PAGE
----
Brandon Woudstra talks about his retirement

Three time BBL All-Star Brandon Woudstra retired quietly this summer. I had the opportunity to do an interview with Brandon a couple of weeks ago that was published on Eurobasket. Since Eurobasket only publishes the latest 20 news and posts this interview was about to disappear. Due to the request of some readers I decided to publish the full interview on German Hoops as well.

So this is a compementary post and information to the “Brandon Woudstra retires quietly” report. Most of Brandon’s answers can be found in the report, but those who already know about it will find some additional questions and answers here.

Usually players don’t retire at the age of 29 unless severe injuries force them to. What were the main reasons for you to stop playing basketball?

The main reason was my family. We were expecting our second child and we wanted to be in a place we felt comfortable for the birth and it got to be a lot more work and stress taking a family back and forth. The summer went on and the opportunities I had to play somewhere were not where we thought was best for us at the time, so we decided to stay home for the time being.

The season has started some weeks ago. Do you miss the competition or does it feel right to stay in the states with your family?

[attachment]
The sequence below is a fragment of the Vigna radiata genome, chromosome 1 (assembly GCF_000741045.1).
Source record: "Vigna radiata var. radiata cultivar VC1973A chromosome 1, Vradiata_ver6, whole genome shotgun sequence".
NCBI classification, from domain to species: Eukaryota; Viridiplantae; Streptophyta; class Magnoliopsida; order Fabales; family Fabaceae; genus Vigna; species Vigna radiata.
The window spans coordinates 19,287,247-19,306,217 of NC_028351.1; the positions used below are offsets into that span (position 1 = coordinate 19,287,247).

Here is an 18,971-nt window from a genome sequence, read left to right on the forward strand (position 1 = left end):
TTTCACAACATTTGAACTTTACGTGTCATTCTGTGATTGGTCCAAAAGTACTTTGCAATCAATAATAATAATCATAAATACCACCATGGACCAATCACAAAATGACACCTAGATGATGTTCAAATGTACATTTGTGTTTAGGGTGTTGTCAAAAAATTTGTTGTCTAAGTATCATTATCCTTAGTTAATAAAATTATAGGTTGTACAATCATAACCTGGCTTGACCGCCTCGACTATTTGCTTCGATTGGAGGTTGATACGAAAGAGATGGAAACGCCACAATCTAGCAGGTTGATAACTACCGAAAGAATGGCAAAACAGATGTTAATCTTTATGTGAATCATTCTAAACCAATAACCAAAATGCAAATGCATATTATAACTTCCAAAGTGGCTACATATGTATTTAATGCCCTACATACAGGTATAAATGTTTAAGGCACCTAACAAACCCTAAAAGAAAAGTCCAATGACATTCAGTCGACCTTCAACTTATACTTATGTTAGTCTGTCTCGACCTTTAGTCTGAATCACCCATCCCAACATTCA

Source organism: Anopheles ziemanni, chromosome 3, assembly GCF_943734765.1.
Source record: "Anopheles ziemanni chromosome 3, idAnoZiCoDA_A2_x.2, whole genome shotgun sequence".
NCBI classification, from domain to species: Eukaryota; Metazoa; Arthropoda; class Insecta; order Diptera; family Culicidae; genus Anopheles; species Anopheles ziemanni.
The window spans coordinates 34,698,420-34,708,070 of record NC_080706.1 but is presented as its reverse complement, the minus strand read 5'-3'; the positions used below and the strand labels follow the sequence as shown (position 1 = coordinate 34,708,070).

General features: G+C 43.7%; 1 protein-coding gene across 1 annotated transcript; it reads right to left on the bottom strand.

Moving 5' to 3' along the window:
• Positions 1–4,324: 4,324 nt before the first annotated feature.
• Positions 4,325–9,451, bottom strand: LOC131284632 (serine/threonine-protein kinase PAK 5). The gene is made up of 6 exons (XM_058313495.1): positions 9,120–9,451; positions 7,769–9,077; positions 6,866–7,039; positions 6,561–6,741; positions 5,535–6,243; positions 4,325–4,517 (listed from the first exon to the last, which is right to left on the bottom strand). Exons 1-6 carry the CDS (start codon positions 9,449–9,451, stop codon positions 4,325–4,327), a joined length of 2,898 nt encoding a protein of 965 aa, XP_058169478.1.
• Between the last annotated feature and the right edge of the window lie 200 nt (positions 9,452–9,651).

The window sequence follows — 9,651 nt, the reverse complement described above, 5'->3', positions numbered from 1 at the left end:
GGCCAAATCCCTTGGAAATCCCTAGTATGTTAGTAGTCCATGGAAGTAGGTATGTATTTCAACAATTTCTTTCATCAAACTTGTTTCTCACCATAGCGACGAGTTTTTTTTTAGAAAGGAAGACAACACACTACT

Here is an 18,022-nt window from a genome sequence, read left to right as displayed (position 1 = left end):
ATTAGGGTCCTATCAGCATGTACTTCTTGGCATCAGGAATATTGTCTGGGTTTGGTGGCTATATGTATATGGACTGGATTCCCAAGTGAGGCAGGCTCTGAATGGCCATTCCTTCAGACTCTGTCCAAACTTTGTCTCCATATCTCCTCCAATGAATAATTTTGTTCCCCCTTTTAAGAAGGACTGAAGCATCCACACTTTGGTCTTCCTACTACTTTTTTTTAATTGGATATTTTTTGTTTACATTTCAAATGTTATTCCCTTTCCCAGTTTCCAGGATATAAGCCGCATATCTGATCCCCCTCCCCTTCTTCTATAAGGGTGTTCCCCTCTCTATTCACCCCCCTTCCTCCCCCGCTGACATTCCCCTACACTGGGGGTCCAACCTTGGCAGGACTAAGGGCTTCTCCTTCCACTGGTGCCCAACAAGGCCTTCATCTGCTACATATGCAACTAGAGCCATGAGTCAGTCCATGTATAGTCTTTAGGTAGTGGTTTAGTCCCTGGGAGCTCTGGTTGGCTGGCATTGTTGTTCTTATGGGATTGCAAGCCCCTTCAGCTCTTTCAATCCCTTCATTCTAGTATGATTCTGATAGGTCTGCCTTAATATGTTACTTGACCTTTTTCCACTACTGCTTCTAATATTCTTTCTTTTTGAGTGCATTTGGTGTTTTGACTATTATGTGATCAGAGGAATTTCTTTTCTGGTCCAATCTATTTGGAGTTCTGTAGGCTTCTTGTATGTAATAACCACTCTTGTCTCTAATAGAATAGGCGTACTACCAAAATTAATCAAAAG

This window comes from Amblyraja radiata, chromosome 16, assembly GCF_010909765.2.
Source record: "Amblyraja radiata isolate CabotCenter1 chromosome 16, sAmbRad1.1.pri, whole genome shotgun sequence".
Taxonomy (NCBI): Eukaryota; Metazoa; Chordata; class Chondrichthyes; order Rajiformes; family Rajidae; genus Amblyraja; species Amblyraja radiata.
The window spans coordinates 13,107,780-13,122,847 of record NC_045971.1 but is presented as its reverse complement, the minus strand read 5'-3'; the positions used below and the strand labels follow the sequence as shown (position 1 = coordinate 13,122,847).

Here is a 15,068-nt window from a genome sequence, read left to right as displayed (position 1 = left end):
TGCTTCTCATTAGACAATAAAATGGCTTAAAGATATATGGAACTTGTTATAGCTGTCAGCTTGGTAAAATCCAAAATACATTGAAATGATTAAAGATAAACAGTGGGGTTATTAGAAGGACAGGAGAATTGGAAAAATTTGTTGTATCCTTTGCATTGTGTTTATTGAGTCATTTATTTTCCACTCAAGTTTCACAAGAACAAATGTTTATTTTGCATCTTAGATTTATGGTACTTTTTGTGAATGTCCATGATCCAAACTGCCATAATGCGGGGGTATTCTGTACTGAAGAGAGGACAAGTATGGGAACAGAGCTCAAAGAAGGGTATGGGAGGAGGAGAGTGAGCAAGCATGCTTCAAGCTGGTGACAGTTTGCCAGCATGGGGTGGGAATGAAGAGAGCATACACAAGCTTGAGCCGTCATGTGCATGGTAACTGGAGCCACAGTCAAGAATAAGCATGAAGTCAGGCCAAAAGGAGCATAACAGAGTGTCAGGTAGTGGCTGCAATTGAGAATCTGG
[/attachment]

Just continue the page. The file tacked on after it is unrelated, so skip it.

I definitely miss the competition, but there are some good things about being home as well. I would say both of those things are true.

Are you still following the BBL? And are you still in touch with some of your ex-team mates?

I check the website a couple of times a week to see how teams and former teammates are doing. Keeps my German up too. I talk to a few guys, but not as many as I would like. I had more free time when I was playing to do those things.

Let’s review your professional career: Coming from a division 2 college certainly did not help starting a pro career. How did you end up in Iceland? And what are your thoughts about that time?

I went to a few agent and professional combines after college, because no one really wanted to give me a chance coming from a small school. Finally in September, a team from Iceland called me up and I took the offer. It was a great decision. I enjoyed it, and learned a lot and it helped me get my foot in the door.